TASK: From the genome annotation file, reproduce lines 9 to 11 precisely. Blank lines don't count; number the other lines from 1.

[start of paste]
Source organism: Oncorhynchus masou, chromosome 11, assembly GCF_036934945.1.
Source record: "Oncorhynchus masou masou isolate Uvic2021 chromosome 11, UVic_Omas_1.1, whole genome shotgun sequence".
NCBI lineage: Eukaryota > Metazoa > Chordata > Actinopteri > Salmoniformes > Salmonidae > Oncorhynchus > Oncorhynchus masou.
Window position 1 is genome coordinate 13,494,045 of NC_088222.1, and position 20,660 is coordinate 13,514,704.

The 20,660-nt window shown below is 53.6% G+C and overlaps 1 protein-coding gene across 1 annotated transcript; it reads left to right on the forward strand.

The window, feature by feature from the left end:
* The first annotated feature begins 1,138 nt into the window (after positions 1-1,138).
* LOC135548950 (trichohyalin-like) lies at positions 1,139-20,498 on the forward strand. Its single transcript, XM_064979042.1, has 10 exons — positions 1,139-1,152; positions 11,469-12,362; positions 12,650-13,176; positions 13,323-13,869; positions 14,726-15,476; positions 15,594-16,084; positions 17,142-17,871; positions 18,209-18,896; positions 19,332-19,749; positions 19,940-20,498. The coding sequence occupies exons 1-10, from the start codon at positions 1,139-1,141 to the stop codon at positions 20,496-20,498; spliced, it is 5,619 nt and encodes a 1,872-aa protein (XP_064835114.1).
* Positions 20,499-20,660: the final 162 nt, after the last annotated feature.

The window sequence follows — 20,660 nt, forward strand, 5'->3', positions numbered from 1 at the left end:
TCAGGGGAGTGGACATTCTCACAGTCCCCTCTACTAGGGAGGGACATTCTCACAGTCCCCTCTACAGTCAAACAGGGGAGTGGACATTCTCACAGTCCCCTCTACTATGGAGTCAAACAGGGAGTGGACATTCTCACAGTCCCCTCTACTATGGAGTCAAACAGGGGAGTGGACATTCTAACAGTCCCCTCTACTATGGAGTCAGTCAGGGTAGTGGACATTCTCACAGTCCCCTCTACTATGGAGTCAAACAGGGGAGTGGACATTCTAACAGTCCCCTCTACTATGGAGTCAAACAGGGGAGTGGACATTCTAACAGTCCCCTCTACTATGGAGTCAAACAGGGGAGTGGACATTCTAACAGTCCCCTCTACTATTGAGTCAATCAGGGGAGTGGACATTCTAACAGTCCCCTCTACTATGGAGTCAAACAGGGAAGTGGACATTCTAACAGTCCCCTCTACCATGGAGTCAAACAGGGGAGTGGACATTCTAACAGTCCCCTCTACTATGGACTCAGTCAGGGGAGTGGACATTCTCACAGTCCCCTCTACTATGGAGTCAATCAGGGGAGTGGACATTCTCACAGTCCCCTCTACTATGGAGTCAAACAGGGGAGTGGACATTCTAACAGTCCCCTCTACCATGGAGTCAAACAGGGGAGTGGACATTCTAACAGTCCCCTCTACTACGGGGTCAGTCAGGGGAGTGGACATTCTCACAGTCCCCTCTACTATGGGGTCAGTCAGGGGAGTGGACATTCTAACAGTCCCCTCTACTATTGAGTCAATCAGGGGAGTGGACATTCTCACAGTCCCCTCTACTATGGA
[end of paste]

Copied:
* Positions 20,499-20,660: the final 162 nt, after the last annotated feature.

The window sequence follows — 20,660 nt, forward strand, 5'->3', positions numbered from 1 at the left end:
TCAGGGGAGTGGACATTCTCACAGTCCCCTCTACTAGGGAGGGACATTCTCACAGTCCCCTCTACAGTCAAACAGGGGAGTGGACATTCTCACAGTCCCCTCTACTATGGAGTCAAACAGGGAGTGGACATTCTCACAGTCCCCTCTACTATGGAGTCAAACAGGGGAGTGGACATTCTAACAGTCCCCTCTACTATGGAGTCAGTCAGGGTAGTGGACATTCTCACAGTCCCCTCTACTATGGAGTCAAACAGGGGAGTGGACATTCTAACAGTCCCCTCTACTATGGAGTCAAACAGGGGAGTGGACATTCTAACAGTCCCCTCTACTATGGAGTCAAACAGGGGAGTGGACATTCTAACAGTCCCCTCTACTATTGAGTCAATCAGGGGAGTGGACATTCTAACAGTCCCCTCTACTATGGAGTCAAACAGGGAAGTGGACATTCTAACAGTCCCCTCTACCATGGAGTCAAACAGGGGAGTGGACATTCTAACAGTCCCCTCTACTATGGACTCAGTCAGGGGAGTGGACATTCTCACAGTCCCCTCTACTATGGAGTCAATCAGGGGAGTGGACATTCTCACAGTCCCCTCTACTATGGAGTCAAACAGGGGAGTGGACATTCTAACAGTCCCCTCTACCATGGAGTCAAACAGGGGAGTGGACATTCTAACAGTCCCCTCTACTACGGGGTCAGTCAGGGGAGTGGACATTCTCACAGTCCCCTCTACTATGGGGTCAGTCAGGGGAGTGGACATTCTAACAGTCCCCTCTACTATTGAGTCAATCAGGGGAGTGGACATTCTCACAGTCCCCTCTACTATGGA